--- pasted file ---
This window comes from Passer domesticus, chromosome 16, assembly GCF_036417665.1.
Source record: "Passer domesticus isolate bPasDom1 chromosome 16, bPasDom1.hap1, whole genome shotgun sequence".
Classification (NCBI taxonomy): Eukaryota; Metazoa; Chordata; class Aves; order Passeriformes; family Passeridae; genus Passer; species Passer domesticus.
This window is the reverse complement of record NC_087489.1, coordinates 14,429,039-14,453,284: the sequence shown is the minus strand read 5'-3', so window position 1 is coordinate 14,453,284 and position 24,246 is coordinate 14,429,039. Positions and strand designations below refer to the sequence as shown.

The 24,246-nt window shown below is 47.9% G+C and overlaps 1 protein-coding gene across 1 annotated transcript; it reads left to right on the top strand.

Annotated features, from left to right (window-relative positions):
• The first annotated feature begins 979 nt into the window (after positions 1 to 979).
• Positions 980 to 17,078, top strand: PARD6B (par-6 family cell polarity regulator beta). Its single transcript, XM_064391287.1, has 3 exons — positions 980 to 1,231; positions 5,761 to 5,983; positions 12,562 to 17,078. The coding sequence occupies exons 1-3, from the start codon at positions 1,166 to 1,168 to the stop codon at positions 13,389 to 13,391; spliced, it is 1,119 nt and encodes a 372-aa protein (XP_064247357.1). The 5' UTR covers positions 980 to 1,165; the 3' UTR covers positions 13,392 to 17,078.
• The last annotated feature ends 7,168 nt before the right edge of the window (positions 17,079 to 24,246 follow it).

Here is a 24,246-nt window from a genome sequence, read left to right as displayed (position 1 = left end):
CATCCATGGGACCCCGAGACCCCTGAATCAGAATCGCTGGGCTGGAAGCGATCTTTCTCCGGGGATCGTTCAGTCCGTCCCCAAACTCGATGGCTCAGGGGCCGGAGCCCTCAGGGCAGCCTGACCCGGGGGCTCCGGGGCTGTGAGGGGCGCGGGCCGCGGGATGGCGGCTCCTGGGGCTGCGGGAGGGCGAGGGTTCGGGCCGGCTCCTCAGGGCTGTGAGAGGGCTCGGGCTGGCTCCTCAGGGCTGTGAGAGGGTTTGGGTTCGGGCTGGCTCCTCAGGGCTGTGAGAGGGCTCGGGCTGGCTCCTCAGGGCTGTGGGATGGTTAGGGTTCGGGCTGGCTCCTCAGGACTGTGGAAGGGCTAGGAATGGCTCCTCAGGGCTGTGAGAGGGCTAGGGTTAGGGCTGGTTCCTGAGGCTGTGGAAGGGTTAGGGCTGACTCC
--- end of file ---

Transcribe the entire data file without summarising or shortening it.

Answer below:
This window comes from Passer domesticus, chromosome 16, assembly GCF_036417665.1.
Source record: "Passer domesticus isolate bPasDom1 chromosome 16, bPasDom1.hap1, whole genome shotgun sequence".
Classification (NCBI taxonomy): Eukaryota; Metazoa; Chordata; class Aves; order Passeriformes; family Passeridae; genus Passer; species Passer domesticus.
This window is the reverse complement of record NC_087489.1, coordinates 14,429,039-14,453,284: the sequence shown is the minus strand read 5'-3', so window position 1 is coordinate 14,453,284 and position 24,246 is coordinate 14,429,039. Positions and strand designations below refer to the sequence as shown.

The 24,246-nt window shown below is 47.9% G+C and overlaps 1 protein-coding gene across 1 annotated transcript; it reads left to right on the top strand.

Annotated features, from left to right (window-relative positions):
• The first annotated feature begins 979 nt into the window (after positions 1 to 979).
• Positions 980 to 17,078, top strand: PARD6B (par-6 family cell polarity regulator beta). Its single transcript, XM_064391287.1, has 3 exons — positions 980 to 1,231; positions 5,761 to 5,983; positions 12,562 to 17,078. The coding sequence occupies exons 1-3, from the start codon at positions 1,166 to 1,168 to the stop codon at positions 13,389 to 13,391; spliced, it is 1,119 nt and encodes a 372-aa protein (XP_064247357.1). The 5' UTR covers positions 980 to 1,165; the 3' UTR covers positions 13,392 to 17,078.
• The last annotated feature ends 7,168 nt before the right edge of the window (positions 17,079 to 24,246 follow it).

Here is a 24,246-nt window from a genome sequence, read left to right as displayed (position 1 = left end):
CATCCATGGGACCCCGAGACCCCTGAATCAGAATCGCTGGGCTGGAAGCGATCTTTCTCCGGGGATCGTTCAGTCCGTCCCCAAACTCGATGGCTCAGGGGCCGGAGCCCTCAGGGCAGCCTGACCCGGGGGCTCCGGGGCTGTGAGGGGCGCGGGCCGCGGGATGGCGGCTCCTGGGGCTGCGGGAGGGCGAGGGTTCGGGCCGGCTCCTCAGGGCTGTGAGAGGGCTCGGGCTGGCTCCTCAGGGCTGTGAGAGGGTTTGGGTTCGGGCTGGCTCCTCAGGGCTGTGAGAGGGCTCGGGCTGGCTCCTCAGGGCTGTGGGATGGTTAGGGTTCGGGCTGGCTCCTCAGGACTGTGGAAGGGCTAGGAATGGCTCCTCAGGGCTGTGAGAGGGCTAGGGTTAGGGCTGGTTCCTGAGGCTGTGGAAGGGTTAGGGCTGACTCC